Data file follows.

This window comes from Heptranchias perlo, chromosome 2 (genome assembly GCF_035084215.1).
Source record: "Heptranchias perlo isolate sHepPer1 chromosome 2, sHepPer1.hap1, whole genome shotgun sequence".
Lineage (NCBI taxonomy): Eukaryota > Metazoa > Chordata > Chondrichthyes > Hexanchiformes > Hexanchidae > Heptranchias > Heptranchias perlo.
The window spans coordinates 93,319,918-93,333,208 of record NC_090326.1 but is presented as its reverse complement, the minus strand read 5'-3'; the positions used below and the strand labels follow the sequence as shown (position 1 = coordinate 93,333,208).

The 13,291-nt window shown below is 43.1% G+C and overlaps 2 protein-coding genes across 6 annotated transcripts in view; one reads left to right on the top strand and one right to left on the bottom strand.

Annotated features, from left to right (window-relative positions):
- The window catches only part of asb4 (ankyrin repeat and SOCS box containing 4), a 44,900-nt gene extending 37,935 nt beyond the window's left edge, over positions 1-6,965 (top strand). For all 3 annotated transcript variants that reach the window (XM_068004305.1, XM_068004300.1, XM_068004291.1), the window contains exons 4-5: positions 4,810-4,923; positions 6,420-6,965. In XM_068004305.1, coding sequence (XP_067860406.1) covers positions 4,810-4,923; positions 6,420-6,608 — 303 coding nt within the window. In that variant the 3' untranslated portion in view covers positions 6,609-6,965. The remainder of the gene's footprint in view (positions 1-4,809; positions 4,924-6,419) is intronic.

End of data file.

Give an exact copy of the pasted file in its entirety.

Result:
This window comes from Heptranchias perlo, chromosome 2 (genome assembly GCF_035084215.1).
Source record: "Heptranchias perlo isolate sHepPer1 chromosome 2, sHepPer1.hap1, whole genome shotgun sequence".
Lineage (NCBI taxonomy): Eukaryota > Metazoa > Chordata > Chondrichthyes > Hexanchiformes > Hexanchidae > Heptranchias > Heptranchias perlo.
The window spans coordinates 93,319,918-93,333,208 of record NC_090326.1 but is presented as its reverse complement, the minus strand read 5'-3'; the positions used below and the strand labels follow the sequence as shown (position 1 = coordinate 93,333,208).

The 13,291-nt window shown below is 43.1% G+C and overlaps 2 protein-coding genes across 6 annotated transcripts in view; one reads left to right on the top strand and one right to left on the bottom strand.

Annotated features, from left to right (window-relative positions):
- The window catches only part of asb4 (ankyrin repeat and SOCS box containing 4), a 44,900-nt gene extending 37,935 nt beyond the window's left edge, over positions 1-6,965 (top strand). For all 3 annotated transcript variants that reach the window (XM_068004305.1, XM_068004300.1, XM_068004291.1), the window contains exons 4-5: positions 4,810-4,923; positions 6,420-6,965. In XM_068004305.1, coding sequence (XP_067860406.1) covers positions 4,810-4,923; positions 6,420-6,608 — 303 coding nt within the window. In that variant the 3' untranslated portion in view covers positions 6,609-6,965. The remainder of the gene's footprint in view (positions 1-4,809; positions 4,924-6,419) is intronic.